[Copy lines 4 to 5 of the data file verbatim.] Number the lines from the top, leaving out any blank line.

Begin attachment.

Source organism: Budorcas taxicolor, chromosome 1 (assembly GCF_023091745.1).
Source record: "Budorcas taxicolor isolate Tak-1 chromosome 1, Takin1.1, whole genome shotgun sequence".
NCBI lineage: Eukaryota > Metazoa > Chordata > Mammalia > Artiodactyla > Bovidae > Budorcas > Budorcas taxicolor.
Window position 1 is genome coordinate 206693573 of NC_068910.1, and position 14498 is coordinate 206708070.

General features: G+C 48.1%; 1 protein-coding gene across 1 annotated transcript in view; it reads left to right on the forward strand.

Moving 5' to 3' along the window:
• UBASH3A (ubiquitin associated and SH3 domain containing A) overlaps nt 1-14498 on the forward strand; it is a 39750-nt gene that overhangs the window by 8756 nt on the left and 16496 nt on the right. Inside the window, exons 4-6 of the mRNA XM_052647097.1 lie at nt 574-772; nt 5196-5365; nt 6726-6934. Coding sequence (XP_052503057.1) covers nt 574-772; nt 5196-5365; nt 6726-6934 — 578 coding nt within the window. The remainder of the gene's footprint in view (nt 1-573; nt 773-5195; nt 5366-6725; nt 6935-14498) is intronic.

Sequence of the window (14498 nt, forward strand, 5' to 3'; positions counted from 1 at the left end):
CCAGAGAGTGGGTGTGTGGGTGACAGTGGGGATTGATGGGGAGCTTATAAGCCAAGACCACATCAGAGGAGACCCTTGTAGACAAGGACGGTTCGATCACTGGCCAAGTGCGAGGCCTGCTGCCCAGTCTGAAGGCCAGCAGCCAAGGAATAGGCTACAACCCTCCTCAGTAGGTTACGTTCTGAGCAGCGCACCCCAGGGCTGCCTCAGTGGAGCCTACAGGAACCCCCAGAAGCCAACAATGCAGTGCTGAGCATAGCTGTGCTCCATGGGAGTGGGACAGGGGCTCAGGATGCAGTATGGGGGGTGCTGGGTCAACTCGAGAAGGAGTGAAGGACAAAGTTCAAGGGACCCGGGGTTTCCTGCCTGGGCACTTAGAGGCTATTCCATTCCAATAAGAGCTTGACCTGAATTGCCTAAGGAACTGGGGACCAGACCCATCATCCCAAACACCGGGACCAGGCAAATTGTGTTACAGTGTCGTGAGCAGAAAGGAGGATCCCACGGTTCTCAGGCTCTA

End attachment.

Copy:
Window position 1 is genome coordinate 206693573 of NC_068910.1, and position 14498 is coordinate 206708070.

General features: G+C 48.1%; 1 protein-coding gene across 1 annotated transcript in view; it reads left to right on the forward strand.